Postpartum depression affects around one in seven women, and while the “the baby blues,” which improve quickly, are relatively common, postpartum depression is longer lasting and tends to be quite debilitating. Postpartum depression can interfere with bonding between mother and baby, cause marital distress, and have a negative effect on parenting practices and the baby’s development. Given the consequences of postpartum depression, it’s important to understand the risk and protective factors for this mental health condition. One risk factor that is important to consider is the contribution of stressful events during pregnancy.
The Link Between Pregnancy Stress and Postpartum Depression
Research has revealed that there is a link between having a stressful pregnancy and experiencing symptoms of postpartum depression. One recent study with over 10,000 women found that stressful life experiences, including relationship conflict, difficulty paying bills, and separation/divorce increased the risk of postpartum depression. Stress had a cumulative effect, meaning that women who experienced a greater number of stressful life events were more likely to develop postpartum depression symptoms.
In another study with other 5,000 participants, researchers found that women who experienced one or more stressors during pregnancy were 68% more likely to experience symptoms of postpartum depression. Women who experienced stress related to their relationship with their partners were 90% more likely to show symptoms of postpartum depression.
Taken together, the results of recent research suggest that stress is a contributing factor to postpartum depression. Women who experience stressors during pregnancy should be encouraged to seek support to help them manage stressful life events, and those who experience a particularly stressful pregnancy should be provided with psychoeducation on postpartum depression and encouraged to seek professional treatment.
Other Risk Factors for Postpartum Depression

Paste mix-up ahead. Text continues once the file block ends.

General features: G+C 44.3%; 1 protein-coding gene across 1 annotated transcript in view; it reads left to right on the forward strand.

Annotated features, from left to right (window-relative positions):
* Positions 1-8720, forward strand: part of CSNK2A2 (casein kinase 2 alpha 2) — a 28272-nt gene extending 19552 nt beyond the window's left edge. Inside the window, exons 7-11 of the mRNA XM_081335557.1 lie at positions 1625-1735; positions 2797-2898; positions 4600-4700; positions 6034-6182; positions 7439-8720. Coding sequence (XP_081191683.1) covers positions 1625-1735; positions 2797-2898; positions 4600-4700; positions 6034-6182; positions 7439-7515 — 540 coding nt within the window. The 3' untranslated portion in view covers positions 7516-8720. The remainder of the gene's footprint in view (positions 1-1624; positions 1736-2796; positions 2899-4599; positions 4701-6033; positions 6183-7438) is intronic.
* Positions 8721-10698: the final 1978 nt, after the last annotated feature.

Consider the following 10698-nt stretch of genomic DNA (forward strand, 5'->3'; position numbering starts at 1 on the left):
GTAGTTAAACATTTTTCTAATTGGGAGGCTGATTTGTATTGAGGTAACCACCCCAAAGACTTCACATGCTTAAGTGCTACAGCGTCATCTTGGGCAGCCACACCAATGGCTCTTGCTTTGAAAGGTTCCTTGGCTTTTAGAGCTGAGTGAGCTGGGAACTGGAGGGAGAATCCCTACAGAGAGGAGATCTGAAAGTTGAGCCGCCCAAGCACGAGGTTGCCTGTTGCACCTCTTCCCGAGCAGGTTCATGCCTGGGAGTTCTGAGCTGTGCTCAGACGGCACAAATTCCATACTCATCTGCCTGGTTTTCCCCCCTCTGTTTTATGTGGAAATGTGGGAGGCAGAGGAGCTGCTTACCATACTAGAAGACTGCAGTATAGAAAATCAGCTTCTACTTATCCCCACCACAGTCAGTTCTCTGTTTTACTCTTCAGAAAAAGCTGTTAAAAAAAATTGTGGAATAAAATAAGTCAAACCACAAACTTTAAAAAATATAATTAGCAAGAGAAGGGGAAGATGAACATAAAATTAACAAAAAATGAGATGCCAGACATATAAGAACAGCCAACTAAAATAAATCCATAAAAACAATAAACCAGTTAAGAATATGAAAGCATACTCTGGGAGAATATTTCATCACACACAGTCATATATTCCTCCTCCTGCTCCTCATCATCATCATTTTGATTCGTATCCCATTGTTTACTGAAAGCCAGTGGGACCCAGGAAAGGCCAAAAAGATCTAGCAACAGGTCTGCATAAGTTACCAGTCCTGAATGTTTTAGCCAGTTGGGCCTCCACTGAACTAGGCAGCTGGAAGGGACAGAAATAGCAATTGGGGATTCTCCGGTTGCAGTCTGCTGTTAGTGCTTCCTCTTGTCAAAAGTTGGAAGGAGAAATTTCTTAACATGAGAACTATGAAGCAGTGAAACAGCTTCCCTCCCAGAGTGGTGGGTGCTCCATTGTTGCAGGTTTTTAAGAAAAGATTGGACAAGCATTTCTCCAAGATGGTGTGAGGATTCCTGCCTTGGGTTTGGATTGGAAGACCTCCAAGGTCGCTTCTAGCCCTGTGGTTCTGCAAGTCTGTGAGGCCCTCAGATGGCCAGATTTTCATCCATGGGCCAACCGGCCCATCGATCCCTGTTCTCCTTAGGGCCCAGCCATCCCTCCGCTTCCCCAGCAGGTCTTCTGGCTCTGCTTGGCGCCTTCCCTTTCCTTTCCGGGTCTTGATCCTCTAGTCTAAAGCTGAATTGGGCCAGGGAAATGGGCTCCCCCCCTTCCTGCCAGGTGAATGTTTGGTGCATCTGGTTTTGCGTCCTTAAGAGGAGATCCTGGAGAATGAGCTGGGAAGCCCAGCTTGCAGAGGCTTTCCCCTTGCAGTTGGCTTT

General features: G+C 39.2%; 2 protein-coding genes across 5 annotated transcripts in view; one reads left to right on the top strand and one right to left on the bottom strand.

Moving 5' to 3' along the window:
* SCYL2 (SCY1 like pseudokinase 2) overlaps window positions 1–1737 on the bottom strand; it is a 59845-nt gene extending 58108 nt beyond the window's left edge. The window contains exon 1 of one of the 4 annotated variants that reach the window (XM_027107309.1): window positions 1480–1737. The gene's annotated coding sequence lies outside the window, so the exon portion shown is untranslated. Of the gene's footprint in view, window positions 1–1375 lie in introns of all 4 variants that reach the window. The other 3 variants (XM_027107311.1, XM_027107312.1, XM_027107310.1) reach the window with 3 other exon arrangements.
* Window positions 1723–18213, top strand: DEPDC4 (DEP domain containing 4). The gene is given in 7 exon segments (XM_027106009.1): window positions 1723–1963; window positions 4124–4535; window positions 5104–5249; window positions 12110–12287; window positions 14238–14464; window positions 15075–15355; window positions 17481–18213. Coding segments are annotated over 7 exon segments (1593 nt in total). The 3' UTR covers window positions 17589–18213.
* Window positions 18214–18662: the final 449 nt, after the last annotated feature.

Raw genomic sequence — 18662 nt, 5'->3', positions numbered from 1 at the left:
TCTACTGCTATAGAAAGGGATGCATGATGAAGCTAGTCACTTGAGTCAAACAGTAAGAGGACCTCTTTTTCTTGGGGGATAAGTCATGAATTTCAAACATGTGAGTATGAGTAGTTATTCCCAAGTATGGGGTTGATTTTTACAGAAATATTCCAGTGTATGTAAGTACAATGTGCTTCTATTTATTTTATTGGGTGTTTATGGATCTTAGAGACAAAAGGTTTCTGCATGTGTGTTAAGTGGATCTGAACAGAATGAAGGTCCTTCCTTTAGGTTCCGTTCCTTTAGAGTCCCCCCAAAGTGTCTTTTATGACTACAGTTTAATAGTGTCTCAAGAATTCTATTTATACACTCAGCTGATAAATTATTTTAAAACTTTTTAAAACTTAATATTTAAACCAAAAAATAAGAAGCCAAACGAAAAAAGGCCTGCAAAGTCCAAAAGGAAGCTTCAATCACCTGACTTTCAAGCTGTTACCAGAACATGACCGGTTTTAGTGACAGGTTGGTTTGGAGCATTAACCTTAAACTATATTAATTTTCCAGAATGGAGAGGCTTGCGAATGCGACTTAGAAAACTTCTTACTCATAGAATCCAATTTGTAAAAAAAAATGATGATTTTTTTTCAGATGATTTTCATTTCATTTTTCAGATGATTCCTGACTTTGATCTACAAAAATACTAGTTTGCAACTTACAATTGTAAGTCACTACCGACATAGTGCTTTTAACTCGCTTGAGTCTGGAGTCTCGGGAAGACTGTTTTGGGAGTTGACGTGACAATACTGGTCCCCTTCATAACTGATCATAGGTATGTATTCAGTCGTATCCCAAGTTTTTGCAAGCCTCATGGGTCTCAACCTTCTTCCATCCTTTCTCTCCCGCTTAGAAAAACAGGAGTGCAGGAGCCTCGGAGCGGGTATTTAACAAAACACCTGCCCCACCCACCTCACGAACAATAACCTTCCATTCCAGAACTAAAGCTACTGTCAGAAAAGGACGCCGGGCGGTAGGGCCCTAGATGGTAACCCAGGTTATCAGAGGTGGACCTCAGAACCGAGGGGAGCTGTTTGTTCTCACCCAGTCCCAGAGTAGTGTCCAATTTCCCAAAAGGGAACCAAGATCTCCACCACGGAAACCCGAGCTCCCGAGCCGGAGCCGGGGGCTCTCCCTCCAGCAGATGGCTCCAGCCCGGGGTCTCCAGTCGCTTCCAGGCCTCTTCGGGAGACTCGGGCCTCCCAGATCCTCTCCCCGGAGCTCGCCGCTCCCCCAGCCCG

Stress has been identified as a contributing factor to postpartum depression, but that doesn’t mean it is the only risk factor for this mental health condition. Other risk factors include:
- Having a history of depression or anxiety
- History of being a victim of sexual abuse
- Disappointment regarding the baby’s gender
- Negative attitude toward the baby
- Giving birth prematurely
- Giving birth to a low birth weight baby
- Having a risky pregnancy (frequent hospitalizations while pregnant, giving birth via emergency cesarean section)
- Lack of social support
- Being a victim of domestic violence during pregnancy (which is also a form of stress)
- Smoking during pregnancy
- Unhealthy lifestyle habits, such as poor diet, lack of sleep, and lack of exercise
- Sudden changes in hormone levels after giving birth
- Adjusting to the demands of new motherhood, which include lack of sleep, loss of free time, and changes in routine
Postpartum Depression Treatment
Not everyone who has risk factors for postpartum depression will develop this condition, but given the fact that it can be debilitating and interfere with parenting, if you or someone you love has had a stressful pregnancy, it’s important to be aware of postpartum depression symptoms and to seek treatment if you develop symptoms.